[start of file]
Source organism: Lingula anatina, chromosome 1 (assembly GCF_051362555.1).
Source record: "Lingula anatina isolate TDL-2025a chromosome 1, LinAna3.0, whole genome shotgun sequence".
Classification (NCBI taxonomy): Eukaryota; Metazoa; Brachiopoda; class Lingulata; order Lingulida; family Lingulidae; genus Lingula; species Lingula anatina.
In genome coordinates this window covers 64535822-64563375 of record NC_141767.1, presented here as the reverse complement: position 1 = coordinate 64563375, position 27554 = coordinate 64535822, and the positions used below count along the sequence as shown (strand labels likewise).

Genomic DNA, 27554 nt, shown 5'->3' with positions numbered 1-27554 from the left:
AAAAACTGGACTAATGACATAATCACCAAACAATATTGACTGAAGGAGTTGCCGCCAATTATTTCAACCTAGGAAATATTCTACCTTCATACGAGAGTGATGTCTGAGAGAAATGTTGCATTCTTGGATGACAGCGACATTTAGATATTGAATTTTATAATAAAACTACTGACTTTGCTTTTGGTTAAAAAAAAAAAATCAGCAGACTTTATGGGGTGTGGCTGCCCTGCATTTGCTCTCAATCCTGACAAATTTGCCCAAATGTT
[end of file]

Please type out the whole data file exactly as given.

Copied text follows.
Source organism: Lingula anatina, chromosome 1 (assembly GCF_051362555.1).
Source record: "Lingula anatina isolate TDL-2025a chromosome 1, LinAna3.0, whole genome shotgun sequence".
Classification (NCBI taxonomy): Eukaryota; Metazoa; Brachiopoda; class Lingulata; order Lingulida; family Lingulidae; genus Lingula; species Lingula anatina.
In genome coordinates this window covers 64535822-64563375 of record NC_141767.1, presented here as the reverse complement: position 1 = coordinate 64563375, position 27554 = coordinate 64535822, and the positions used below count along the sequence as shown (strand labels likewise).

Genomic DNA, 27554 nt, shown 5'->3' with positions numbered 1-27554 from the left:
AAAAACTGGACTAATGACATAATCACCAAACAATATTGACTGAAGGAGTTGCCGCCAATTATTTCAACCTAGGAAATATTCTACCTTCATACGAGAGTGATGTCTGAGAGAAATGTTGCATTCTTGGATGACAGCGACATTTAGATATTGAATTTTATAATAAAACTACTGACTTTGCTTTTGGTTAAAAAAAAAAAATCAGCAGACTTTATGGGGTGTGGCTGCCCTGCATTTGCTCTCAATCCTGACAAATTTGCCCAAATGTT